Re: Integer size in Eclipse

From: <>
Date: Tue 15 Feb 2005 09:18:45 PM GMT
Message-ID: <>
Hi Cristina,

When reporting a problem, please specify the version of ECLiPSe that you are
using.  It is also helpful to specify the solver you are using (IC) and the
architecture you're using (presumably not alpha_linux).  Help us to help
you.  (More guidelines for useful information to include in problem reports
can be found on the web site, under "How to report a bug"

On Tue, Feb 15, 2005 at 08:28:30PM +0100, Cristina Marconcini wrote:
> Dear All,
> I would like to submit you a question about integer size in eclipse.
> I have tried the following example
> p :-  I1 :: -536870912..536870911, I2 :: -536870912..536870911, (I1 #= 
> 0) and (neg(I2 #= 0)) ,  indomain(I1, random), indomain(I2, random), 
> writeln(I1), writeln(I2).
> and eclipse gave me the error
> *** Overflow of the global/trail stack in spite of garbage collection!
> You are probably out of virtual memory (swap space).
> Peak sizes were: global stack 56620 kbytes, trail stack 4180 kbytes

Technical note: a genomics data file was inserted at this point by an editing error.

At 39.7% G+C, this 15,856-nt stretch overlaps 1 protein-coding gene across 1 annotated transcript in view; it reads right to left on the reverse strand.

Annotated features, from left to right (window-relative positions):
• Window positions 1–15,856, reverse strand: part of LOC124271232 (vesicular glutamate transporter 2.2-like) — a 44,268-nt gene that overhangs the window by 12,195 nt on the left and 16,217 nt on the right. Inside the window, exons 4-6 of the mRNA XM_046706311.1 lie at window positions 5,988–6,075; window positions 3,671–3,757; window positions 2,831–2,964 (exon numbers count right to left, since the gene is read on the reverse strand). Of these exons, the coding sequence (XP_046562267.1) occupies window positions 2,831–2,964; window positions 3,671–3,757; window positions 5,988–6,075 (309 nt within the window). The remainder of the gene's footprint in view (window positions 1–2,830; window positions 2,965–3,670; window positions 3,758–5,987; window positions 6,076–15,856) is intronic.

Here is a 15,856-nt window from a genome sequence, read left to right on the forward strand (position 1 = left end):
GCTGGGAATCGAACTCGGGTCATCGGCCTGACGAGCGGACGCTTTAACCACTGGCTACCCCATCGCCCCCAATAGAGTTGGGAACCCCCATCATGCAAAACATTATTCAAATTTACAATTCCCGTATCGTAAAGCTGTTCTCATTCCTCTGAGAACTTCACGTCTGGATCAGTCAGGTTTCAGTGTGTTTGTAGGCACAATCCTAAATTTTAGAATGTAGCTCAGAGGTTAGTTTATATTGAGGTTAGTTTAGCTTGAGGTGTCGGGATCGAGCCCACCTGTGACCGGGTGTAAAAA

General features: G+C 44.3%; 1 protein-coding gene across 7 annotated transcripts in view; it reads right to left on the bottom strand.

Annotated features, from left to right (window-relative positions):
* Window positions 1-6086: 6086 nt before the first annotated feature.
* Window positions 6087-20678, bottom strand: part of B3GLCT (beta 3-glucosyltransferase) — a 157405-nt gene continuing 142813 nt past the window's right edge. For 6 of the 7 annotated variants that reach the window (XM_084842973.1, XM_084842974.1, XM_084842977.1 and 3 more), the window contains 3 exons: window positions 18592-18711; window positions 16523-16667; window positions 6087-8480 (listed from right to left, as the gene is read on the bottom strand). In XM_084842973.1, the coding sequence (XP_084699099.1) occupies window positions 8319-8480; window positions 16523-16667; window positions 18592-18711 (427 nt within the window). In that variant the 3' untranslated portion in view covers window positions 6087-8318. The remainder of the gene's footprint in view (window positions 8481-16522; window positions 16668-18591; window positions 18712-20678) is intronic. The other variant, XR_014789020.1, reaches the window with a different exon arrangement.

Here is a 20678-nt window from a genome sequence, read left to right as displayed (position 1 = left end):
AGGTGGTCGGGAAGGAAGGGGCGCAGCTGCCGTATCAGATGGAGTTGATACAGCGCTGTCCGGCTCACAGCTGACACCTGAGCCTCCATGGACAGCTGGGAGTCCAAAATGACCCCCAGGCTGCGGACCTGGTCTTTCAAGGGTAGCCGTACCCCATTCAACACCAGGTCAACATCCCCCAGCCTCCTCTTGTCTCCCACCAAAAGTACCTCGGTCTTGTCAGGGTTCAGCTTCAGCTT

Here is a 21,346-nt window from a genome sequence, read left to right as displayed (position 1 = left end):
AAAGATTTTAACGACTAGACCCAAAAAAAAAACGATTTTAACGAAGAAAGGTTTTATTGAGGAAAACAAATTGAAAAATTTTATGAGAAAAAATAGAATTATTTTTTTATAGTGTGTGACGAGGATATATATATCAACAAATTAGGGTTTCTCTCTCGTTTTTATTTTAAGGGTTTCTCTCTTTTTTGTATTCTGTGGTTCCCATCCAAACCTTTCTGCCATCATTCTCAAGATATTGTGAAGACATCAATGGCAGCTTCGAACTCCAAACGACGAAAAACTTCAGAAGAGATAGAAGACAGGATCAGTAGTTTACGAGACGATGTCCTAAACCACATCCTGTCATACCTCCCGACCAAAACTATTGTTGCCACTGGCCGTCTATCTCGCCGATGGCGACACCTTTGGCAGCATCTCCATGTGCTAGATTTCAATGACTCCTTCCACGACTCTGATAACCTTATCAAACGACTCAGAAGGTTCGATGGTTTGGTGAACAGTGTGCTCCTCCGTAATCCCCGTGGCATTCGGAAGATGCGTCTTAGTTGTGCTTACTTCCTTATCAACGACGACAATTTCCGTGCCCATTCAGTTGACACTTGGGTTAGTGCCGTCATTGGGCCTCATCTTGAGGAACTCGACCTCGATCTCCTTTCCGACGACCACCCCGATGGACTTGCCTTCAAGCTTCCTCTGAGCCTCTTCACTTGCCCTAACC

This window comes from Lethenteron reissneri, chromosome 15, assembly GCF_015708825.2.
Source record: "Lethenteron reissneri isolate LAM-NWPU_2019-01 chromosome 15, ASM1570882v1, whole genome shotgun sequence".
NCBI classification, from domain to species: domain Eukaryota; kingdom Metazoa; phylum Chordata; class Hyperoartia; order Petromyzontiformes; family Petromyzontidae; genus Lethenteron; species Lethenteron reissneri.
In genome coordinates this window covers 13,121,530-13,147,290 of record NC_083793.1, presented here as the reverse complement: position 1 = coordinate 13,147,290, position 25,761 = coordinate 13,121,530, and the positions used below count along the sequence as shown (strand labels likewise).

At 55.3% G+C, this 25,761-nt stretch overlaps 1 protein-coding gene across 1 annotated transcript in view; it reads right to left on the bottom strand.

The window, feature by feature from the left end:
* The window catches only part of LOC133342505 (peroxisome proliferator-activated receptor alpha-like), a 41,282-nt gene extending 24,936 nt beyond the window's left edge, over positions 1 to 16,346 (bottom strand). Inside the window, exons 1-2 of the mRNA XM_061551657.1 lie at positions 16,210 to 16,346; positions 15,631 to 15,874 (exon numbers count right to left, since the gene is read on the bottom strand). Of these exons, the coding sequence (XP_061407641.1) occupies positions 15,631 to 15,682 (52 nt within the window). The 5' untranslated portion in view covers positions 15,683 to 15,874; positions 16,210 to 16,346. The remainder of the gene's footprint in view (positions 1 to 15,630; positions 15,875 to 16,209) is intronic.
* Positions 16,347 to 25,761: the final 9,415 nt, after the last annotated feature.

The IC solver tries to represent domains with holes in them (your
constraints imply that I2's domain does not contain 0) as bitmaps.
Obviously this is impractical for such large domains - it requires too much
memory.  The IC solver is not really designed for such extremely large
integer domains.

> so, I tried to change the range of I1 variable like
> p1 :-  I1 :: -5368709120..5368709110, I2 :: -5368709120..5368709110, (I1 
> #= 0) and (neg(I2 #= 0)) ,  indomain(I1, random), indomain(I2, random), 
> writeln(I1), writeln(I2).
> and I get a solution, withouth memory problems.
> As you can see the variable range is larger than in problem p.
> So I suppose that is not a problem of my pc.

This behaves differently because the domain is now clearly too large to be
represented as a bitmap without risking integer overflow with the operations
required to maintain the bitmap.  So the disequality constraint handles
things a bit differently (essentially, it delays acting on the I2 #\= 0
constraint until I2 is known).  Unfortunately for you, not all the code in
the IC library is written to handle such extreme cases, so sometimes you
will just get a range error.  For example, if I ask for another solution to
p1, I get:

?- p1.

Yes (0.00s cpu, solution 1, maybe more) ? ;
out of range in -(-4097948016) + I2{-5368709120 .. 5368709110} #\= 0

In short, if you really must work with such large integer domains (why?),
either try not to punch holes in the middle of the domains, or find a solver
designed to handle it.

Received on Tue Feb 15 21:16:20 2005

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